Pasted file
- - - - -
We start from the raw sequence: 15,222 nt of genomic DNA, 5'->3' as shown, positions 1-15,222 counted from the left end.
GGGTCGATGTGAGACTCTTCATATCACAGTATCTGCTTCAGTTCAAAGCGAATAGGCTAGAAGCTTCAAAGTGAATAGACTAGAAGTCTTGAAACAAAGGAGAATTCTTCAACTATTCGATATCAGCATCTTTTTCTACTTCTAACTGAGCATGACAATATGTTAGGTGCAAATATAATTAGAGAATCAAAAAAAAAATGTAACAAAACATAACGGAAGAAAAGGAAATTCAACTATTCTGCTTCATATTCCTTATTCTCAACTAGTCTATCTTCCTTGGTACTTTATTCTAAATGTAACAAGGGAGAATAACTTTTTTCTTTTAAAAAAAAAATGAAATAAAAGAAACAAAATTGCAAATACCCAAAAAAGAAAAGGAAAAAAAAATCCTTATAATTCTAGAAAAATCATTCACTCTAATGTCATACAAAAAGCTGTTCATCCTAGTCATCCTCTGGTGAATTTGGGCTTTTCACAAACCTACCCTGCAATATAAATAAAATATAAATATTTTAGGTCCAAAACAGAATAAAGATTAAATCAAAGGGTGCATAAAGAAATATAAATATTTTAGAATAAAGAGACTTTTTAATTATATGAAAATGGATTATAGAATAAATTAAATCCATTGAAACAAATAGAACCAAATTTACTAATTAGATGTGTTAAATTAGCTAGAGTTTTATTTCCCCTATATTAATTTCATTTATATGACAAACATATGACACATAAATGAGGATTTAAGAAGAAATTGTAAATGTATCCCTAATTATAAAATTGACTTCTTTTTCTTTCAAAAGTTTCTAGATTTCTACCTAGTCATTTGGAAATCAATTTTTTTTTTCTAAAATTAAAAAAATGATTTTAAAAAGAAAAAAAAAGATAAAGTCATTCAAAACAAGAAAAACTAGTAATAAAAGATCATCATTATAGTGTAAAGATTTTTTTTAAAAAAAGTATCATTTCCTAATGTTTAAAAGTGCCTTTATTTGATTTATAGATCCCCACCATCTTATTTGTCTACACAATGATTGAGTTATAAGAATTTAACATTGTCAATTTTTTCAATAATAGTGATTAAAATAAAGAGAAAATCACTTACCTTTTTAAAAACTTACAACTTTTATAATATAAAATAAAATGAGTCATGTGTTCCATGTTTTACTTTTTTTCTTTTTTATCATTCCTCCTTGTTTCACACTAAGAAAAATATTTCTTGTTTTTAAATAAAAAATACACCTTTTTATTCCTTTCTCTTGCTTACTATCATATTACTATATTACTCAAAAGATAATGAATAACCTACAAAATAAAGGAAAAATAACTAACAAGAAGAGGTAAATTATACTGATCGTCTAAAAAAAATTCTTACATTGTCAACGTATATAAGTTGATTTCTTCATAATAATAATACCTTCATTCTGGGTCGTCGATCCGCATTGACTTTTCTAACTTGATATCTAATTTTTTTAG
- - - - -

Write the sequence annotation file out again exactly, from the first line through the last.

We start from the raw sequence: 15,222 nt of genomic DNA, 5'->3' as shown, positions 1-15,222 counted from the left end.
GGGTCGATGTGAGACTCTTCATATCACAGTATCTGCTTCAGTTCAAAGCGAATAGGCTAGAAGCTTCAAAGTGAATAGACTAGAAGTCTTGAAACAAAGGAGAATTCTTCAACTATTCGATATCAGCATCTTTTTCTACTTCTAACTGAGCATGACAATATGTTAGGTGCAAATATAATTAGAGAATCAAAAAAAAAATGTAACAAAACATAACGGAAGAAAAGGAAATTCAACTATTCTGCTTCATATTCCTTATTCTCAACTAGTCTATCTTCCTTGGTACTTTATTCTAAATGTAACAAGGGAGAATAACTTTTTTCTTTTAAAAAAAAAATGAAATAAAAGAAACAAAATTGCAAATACCCAAAAAAGAAAAGGAAAAAAAAATCCTTATAATTCTAGAAAAATCATTCACTCTAATGTCATACAAAAAGCTGTTCATCCTAGTCATCCTCTGGTGAATTTGGGCTTTTCACAAACCTACCCTGCAATATAAATAAAATATAAATATTTTAGGTCCAAAACAGAATAAAGATTAAATCAAAGGGTGCATAAAGAAATATAAATATTTTAGAATAAAGAGACTTTTTAATTATATGAAAATGGATTATAGAATAAATTAAATCCATTGAAACAAATAGAACCAAATTTACTAATTAGATGTGTTAAATTAGCTAGAGTTTTATTTCCCCTATATTAATTTCATTTATATGACAAACATATGACACATAAATGAGGATTTAAGAAGAAATTGTAAATGTATCCCTAATTATAAAATTGACTTCTTTTTCTTTCAAAAGTTTCTAGATTTCTACCTAGTCATTTGGAAATCAATTTTTTTTTTCTAAAATTAAAAAAATGATTTTAAAAAGAAAAAAAAAGATAAAGTCATTCAAAACAAGAAAAACTAGTAATAAAAGATCATCATTATAGTGTAAAGATTTTTTTTAAAAAAAGTATCATTTCCTAATGTTTAAAAGTGCCTTTATTTGATTTATAGATCCCCACCATCTTATTTGTCTACACAATGATTGAGTTATAAGAATTTAACATTGTCAATTTTTTCAATAATAGTGATTAAAATAAAGAGAAAATCACTTACCTTTTTAAAAACTTACAACTTTTATAATATAAAATAAAATGAGTCATGTGTTCCATGTTTTACTTTTTTTCTTTTTTATCATTCCTCCTTGTTTCACACTAAGAAAAATATTTCTTGTTTTTAAATAAAAAATACACCTTTTTATTCCTTTCTCTTGCTTACTATCATATTACTATATTACTCAAAAGATAATGAATAACCTACAAAATAAAGGAAAAATAACTAACAAGAAGAGGTAAATTATACTGATCGTCTAAAAAAAATTCTTACATTGTCAACGTATATAAGTTGATTTCTTCATAATAATAATACCTTCATTCTGGGTCGTCGATCCGCATTGACTTTTCTAACTTGATATCTAATTTTTTTAG